MONDAY, June 25 (HealthDay News) -- Even short-term exposure to ground-level ozone, a harmful air pollutant, can cause potentially fatal changes to your cardiovascular system, a new U.S. government study shows.
Ground-level ozone is created when pollutants from industry, vehicles, chemical solvents and power plants react in sunlight. Levels are highest in the hot, summer months.
The study, published June 25 in Circulation, "provides a plausible explanation for the link between acute ozone exposure and death," study lead author Robert Devlin, senior scientist at the U.S. Environmental Protection Agency's (EPA) National Health and Environmental Effects Research Laboratory in Research Triangle Park, N.C., said in an American Heart Association news release.
The EPA estimates that 40,000 to 50,000 people die in the United States each year because of air pollution, but the mechanism behind these deaths isn't fully understood.
For the study, researchers exposed 23 volunteers, between 19 and 33 years old, to a two-hour dose of ozone equivalent to the EPA's eight-hour ozone standard of 0.076 parts per million.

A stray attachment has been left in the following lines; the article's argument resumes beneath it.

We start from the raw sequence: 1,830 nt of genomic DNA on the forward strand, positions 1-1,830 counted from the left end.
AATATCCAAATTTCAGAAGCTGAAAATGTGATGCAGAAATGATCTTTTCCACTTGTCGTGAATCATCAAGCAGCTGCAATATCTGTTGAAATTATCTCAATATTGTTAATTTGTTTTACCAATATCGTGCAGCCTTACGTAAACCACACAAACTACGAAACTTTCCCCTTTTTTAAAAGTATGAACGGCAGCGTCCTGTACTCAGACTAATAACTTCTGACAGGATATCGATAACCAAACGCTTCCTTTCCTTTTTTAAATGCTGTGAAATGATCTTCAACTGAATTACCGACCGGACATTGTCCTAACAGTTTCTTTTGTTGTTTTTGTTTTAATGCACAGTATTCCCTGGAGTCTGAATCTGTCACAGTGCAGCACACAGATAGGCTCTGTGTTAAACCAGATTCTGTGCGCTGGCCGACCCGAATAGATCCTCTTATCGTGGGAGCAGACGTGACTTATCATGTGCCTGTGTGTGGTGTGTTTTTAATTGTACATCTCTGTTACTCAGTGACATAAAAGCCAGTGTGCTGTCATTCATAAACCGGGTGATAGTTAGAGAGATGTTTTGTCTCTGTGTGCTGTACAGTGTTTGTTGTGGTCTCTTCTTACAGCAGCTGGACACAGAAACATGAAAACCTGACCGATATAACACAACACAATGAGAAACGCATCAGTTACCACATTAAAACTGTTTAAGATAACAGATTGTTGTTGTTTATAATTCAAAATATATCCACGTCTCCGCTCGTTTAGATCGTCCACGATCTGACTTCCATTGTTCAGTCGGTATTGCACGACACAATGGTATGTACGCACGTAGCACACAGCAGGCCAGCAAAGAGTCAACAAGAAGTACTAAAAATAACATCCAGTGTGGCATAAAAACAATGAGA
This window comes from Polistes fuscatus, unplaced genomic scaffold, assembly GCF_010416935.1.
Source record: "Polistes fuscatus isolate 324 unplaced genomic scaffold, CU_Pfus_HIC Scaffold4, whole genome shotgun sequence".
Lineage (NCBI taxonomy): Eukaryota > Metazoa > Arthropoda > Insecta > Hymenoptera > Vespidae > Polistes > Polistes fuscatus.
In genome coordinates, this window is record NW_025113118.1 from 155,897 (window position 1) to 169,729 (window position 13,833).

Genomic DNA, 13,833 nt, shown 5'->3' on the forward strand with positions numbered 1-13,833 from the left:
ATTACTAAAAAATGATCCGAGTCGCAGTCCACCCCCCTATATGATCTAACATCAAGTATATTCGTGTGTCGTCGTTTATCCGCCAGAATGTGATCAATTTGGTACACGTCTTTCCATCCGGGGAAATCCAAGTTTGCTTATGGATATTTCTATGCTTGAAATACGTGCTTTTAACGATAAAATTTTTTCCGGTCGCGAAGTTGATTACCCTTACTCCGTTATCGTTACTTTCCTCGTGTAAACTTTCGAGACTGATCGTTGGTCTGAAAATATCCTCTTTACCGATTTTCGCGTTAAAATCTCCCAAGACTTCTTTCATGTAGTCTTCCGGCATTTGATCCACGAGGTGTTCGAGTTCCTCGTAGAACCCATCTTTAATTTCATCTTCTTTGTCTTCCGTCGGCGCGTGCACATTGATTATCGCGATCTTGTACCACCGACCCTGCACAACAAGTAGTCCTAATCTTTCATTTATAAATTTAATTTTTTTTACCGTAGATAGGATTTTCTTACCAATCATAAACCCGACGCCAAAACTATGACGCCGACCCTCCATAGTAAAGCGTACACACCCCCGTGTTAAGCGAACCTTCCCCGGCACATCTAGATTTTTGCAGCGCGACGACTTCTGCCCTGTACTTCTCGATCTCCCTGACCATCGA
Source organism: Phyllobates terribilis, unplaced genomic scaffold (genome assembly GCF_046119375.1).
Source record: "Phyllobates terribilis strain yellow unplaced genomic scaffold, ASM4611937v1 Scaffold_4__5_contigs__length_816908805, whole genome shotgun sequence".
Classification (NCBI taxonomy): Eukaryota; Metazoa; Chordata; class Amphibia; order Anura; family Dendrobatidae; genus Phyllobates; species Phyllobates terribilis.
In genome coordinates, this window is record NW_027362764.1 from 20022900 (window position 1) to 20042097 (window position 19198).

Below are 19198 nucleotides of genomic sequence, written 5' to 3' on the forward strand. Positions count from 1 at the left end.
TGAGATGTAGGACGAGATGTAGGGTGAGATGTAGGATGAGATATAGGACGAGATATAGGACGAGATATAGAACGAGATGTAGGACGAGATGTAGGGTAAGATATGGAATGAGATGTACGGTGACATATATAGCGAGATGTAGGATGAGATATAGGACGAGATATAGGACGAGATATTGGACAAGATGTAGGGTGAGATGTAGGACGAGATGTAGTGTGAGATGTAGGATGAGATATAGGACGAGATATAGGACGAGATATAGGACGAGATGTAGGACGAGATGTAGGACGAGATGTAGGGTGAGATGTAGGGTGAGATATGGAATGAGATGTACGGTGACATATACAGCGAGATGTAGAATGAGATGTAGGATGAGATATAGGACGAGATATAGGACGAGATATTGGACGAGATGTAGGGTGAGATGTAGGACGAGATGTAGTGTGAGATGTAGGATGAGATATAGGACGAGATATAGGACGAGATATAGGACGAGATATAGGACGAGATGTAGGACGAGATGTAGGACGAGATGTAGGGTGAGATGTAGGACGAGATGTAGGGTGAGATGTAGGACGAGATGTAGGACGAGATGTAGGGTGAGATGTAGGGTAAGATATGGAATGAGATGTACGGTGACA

Within two weeks, the participants were also exposed to clean air for two hours. During both exposures, the young adults alternated between 15-minute intervals of rest and stationary cycling.
Although none of the participants complained of symptoms after inhaling ozone, tests immediately after exposure revealed the young people had serious ozone-induced vascular changes compared to clean-air exposure. These changes included:
The researchers noted these changes persisted until the morning after ozone exposure. They also pointed out the changes were reversible among these healthy young people.
However, the investigators said previous studies have shown that other air pollutants, such as tiny airborne particles known as particulate matter, may be linked to death in older people with heart disease. They suggested ozone and particulate matter may have similar, potentially deadly effects.
People can protect themselves by reducing their ozone exposure, the researchers advised.
You can do this by paying attention to air-quality alerts and limiting the time you are active outdoors when air quality is poor, they suggested.
The U.S. Environmental Protection Agency has more on how to limit ozone exposure.
-- Mary Elizabeth Dallas
SOURCE: American Heart Association, news release, June 25, 2012
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